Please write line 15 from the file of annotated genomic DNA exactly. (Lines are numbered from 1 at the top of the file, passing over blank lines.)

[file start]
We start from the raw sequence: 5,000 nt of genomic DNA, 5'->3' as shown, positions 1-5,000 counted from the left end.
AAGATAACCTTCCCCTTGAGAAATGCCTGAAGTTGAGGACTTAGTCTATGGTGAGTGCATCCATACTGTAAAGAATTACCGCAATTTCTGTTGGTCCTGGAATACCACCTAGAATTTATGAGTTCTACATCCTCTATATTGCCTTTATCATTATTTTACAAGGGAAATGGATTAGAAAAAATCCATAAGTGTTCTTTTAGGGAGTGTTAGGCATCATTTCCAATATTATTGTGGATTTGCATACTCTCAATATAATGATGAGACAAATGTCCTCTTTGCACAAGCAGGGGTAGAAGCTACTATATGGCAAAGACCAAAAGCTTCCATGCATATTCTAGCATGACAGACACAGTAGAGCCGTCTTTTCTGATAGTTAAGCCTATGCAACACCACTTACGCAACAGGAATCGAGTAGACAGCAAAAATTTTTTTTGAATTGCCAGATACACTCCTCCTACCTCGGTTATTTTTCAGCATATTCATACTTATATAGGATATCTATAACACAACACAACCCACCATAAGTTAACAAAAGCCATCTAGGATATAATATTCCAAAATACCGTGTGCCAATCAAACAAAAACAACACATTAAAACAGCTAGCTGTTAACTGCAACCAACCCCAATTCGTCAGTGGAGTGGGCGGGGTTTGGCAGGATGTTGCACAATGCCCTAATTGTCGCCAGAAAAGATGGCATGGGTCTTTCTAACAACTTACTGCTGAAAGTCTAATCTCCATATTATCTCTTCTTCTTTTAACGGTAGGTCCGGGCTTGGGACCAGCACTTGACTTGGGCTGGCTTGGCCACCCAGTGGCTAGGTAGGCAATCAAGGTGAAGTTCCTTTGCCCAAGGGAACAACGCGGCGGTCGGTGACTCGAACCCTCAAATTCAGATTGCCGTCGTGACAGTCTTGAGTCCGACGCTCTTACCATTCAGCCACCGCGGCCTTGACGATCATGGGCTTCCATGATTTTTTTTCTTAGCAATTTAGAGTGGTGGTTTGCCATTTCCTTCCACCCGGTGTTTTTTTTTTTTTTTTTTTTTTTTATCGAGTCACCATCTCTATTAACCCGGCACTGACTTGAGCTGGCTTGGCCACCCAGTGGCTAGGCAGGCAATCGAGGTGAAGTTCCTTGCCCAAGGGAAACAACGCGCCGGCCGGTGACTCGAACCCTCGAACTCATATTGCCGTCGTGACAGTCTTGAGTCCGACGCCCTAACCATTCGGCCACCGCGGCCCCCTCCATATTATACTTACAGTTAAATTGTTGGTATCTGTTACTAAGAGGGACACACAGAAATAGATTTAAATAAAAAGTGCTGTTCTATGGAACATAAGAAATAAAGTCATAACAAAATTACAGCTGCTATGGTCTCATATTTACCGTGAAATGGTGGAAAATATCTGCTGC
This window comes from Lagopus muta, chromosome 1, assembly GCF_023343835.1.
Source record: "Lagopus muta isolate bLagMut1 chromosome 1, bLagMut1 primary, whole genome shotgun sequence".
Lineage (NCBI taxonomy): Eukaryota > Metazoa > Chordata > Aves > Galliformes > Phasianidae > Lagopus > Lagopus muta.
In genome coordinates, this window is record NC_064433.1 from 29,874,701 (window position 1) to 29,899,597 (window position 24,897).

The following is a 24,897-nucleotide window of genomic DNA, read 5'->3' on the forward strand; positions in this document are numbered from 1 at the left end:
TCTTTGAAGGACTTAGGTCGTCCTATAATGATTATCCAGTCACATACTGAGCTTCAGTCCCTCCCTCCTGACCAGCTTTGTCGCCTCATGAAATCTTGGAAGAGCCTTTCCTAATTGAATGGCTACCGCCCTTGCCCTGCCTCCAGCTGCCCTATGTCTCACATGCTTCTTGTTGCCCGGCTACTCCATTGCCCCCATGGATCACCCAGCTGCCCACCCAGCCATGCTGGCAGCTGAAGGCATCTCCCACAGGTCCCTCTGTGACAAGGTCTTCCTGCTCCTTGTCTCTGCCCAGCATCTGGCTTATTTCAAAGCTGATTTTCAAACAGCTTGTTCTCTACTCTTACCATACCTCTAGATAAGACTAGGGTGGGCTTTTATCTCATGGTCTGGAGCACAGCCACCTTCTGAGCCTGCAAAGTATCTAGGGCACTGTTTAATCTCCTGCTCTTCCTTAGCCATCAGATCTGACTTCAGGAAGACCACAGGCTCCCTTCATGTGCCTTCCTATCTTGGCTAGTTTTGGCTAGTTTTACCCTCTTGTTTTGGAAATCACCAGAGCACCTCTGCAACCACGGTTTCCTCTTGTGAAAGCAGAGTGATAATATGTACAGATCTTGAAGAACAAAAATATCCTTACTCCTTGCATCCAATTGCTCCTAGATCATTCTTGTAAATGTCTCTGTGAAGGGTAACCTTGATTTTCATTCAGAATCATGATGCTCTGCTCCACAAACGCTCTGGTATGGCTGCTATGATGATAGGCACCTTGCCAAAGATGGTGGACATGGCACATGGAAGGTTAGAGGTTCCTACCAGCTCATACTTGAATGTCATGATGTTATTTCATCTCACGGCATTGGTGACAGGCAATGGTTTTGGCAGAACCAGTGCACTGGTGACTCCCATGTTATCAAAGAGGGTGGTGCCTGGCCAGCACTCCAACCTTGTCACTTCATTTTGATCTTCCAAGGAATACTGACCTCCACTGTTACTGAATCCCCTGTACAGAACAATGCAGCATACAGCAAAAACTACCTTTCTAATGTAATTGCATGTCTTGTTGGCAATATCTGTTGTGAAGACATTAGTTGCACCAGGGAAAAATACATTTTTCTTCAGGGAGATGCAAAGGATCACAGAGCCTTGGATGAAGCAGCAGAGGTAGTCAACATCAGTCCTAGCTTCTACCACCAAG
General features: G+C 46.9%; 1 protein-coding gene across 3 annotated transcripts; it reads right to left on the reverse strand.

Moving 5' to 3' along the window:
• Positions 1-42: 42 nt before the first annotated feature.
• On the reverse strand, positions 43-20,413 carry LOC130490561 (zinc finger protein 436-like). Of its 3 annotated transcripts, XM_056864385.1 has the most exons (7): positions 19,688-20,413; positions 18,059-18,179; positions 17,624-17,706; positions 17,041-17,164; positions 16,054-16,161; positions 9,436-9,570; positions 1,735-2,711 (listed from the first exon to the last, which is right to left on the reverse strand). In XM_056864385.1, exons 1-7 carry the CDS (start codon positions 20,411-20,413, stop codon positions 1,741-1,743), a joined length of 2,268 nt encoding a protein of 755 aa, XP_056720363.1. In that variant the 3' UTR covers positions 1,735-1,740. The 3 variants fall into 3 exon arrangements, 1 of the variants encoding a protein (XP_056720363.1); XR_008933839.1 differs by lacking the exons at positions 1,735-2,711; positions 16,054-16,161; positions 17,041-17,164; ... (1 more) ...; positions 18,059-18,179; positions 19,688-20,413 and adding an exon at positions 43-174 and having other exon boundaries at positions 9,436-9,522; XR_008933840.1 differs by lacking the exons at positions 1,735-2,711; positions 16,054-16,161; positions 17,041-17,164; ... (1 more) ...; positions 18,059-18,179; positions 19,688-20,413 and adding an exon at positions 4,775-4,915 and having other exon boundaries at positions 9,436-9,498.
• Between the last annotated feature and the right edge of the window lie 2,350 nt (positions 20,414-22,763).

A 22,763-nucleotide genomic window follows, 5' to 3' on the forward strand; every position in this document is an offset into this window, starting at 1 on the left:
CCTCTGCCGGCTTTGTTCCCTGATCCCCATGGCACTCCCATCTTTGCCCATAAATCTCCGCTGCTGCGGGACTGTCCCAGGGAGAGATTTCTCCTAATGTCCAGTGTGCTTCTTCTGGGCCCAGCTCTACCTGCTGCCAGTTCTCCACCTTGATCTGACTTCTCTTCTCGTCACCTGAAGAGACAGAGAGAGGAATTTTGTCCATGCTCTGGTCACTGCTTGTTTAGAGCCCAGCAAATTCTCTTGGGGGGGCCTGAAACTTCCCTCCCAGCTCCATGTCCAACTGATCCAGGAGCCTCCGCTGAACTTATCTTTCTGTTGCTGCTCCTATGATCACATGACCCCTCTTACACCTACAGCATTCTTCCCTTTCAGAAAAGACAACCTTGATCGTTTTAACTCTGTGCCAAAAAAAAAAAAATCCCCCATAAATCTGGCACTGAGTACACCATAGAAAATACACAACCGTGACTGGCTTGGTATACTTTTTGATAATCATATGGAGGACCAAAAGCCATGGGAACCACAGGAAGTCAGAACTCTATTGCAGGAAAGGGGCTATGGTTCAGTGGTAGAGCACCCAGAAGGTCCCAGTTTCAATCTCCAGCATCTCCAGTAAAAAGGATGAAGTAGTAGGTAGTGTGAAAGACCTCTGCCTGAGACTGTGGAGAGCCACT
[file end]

CCTCTGCCGGCTTTGTTCCCTGATCCCCATGGCACTCCCATCTTTGCCCATAAATCTCCGCTGCTGCGGGACTGTCCCAGGGAGAGATTTCTCCTAATGTCCAGTGTGCTTCTTCTGGGCCCAGCTCTACCTGCTGCCAGTTCTCCACCTTGATCTGACTTCTCTTCTCGTCACCTGAAGAGACAGAGAGAGGAATTTTGTCCATGCTCTGGTCACTGCTTGTTTAGAGCCCAGCAAATTCTCTTGGGGGGGCCTGAAACTTCCCTCCCAGCTCCATGTCCAACTGATCCAGGAGCCTCCGCTGAACTTATCTTTCTGTTGCTGCTCCTATGATCACATGACCCCTCTTACACCTACAGCATTCTTCCCTTTCAGAAAAGACAACCTTGATCGTTTTAACTCTGTGCCAAAAAAAAAAAAATCCCCCATAAATCTGGCACTGAGTACACCATAGAAAATACACAACCGTGACTGGCTTGGTATACTTTTTGATAATCATATGGAGGACCAAAAGCCATGGGAACCACAGGAAGTCAGAACTCTATTGCAGGAAAGGGGCTATGGTTCAGTGGTAGAGCACCCAGAAGGTCCCAGTTTCAATCTCCAGCATCTCCAGTAAAAAGGATGAAGTAGTAGGTAGTGTGAAAGACCTCTGCCTGAGACTGTGGAGAGCCACT